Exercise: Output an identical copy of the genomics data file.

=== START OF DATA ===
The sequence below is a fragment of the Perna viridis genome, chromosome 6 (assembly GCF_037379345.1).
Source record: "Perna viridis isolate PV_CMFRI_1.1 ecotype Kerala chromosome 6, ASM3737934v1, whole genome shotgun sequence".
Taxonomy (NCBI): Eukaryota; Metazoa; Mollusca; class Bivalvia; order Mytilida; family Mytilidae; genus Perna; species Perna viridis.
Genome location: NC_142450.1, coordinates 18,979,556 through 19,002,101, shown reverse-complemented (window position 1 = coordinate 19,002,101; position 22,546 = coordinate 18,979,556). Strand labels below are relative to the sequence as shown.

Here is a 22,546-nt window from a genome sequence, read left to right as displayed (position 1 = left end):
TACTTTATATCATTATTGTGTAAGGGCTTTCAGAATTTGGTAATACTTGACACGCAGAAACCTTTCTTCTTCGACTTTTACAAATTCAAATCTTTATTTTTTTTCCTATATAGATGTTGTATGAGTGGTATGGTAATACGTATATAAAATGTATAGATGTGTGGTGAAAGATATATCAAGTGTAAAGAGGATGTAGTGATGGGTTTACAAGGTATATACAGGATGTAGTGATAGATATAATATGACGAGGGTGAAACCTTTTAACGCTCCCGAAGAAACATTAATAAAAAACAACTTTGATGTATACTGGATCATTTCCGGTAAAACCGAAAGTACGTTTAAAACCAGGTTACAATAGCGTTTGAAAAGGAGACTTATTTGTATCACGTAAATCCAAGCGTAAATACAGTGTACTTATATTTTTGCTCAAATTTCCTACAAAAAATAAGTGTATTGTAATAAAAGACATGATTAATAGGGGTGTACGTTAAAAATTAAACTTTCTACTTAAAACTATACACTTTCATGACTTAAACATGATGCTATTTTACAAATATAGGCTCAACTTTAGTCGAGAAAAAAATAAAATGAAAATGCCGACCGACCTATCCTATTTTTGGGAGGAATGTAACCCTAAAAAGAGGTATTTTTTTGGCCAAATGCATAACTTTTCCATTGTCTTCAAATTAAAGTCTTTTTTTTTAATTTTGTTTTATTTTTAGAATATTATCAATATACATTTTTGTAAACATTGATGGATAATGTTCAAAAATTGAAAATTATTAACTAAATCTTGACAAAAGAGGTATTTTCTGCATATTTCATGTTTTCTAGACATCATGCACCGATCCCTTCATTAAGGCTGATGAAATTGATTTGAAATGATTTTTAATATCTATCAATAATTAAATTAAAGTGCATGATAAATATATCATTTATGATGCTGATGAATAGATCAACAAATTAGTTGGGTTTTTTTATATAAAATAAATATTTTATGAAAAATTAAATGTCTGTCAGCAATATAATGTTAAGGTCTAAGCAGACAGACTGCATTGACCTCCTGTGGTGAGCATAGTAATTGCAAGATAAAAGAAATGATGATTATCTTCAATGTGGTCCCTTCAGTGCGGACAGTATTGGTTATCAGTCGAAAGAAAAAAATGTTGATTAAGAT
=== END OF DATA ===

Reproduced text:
The sequence below is a fragment of the Perna viridis genome, chromosome 6 (assembly GCF_037379345.1).
Source record: "Perna viridis isolate PV_CMFRI_1.1 ecotype Kerala chromosome 6, ASM3737934v1, whole genome shotgun sequence".
Taxonomy (NCBI): Eukaryota; Metazoa; Mollusca; class Bivalvia; order Mytilida; family Mytilidae; genus Perna; species Perna viridis.
Genome location: NC_142450.1, coordinates 18,979,556 through 19,002,101, shown reverse-complemented (window position 1 = coordinate 19,002,101; position 22,546 = coordinate 18,979,556). Strand labels below are relative to the sequence as shown.

Here is a 22,546-nt window from a genome sequence, read left to right as displayed (position 1 = left end):
TACTTTATATCATTATTGTGTAAGGGCTTTCAGAATTTGGTAATACTTGACACGCAGAAACCTTTCTTCTTCGACTTTTACAAATTCAAATCTTTATTTTTTTTCCTATATAGATGTTGTATGAGTGGTATGGTAATACGTATATAAAATGTATAGATGTGTGGTGAAAGATATATCAAGTGTAAAGAGGATGTAGTGATGGGTTTACAAGGTATATACAGGATGTAGTGATAGATATAATATGACGAGGGTGAAACCTTTTAACGCTCCCGAAGAAACATTAATAAAAAACAACTTTGATGTATACTGGATCATTTCCGGTAAAACCGAAAGTACGTTTAAAACCAGGTTACAATAGCGTTTGAAAAGGAGACTTATTTGTATCACGTAAATCCAAGCGTAAATACAGTGTACTTATATTTTTGCTCAAATTTCCTACAAAAAATAAGTGTATTGTAATAAAAGACATGATTAATAGGGGTGTACGTTAAAAATTAAACTTTCTACTTAAAACTATACACTTTCATGACTTAAACATGATGCTATTTTACAAATATAGGCTCAACTTTAGTCGAGAAAAAAATAAAATGAAAATGCCGACCGACCTATCCTATTTTTGGGAGGAATGTAACCCTAAAAAGAGGTATTTTTTTGGCCAAATGCATAACTTTTCCATTGTCTTCAAATTAAAGTCTTTTTTTTTAATTTTGTTTTATTTTTAGAATATTATCAATATACATTTTTGTAAACATTGATGGATAATGTTCAAAAATTGAAAATTATTAACTAAATCTTGACAAAAGAGGTATTTTCTGCATATTTCATGTTTTCTAGACATCATGCACCGATCCCTTCATTAAGGCTGATGAAATTGATTTGAAATGATTTTTAATATCTATCAATAATTAAATTAAAGTGCATGATAAATATATCATTTATGATGCTGATGAATAGATCAACAAATTAGTTGGGTTTTTTTATATAAAATAAATATTTTATGAAAAATTAAATGTCTGTCAGCAATATAATGTTAAGGTCTAAGCAGACAGACTGCATTGACCTCCTGTGGTGAGCATAGTAATTGCAAGATAAAAGAAATGATGATTATCTTCAATGTGGTCCCTTCAGTGCGGACAGTATTGGTTATCAGTCGAAAGAAAAAAATGTTGATTAAGAT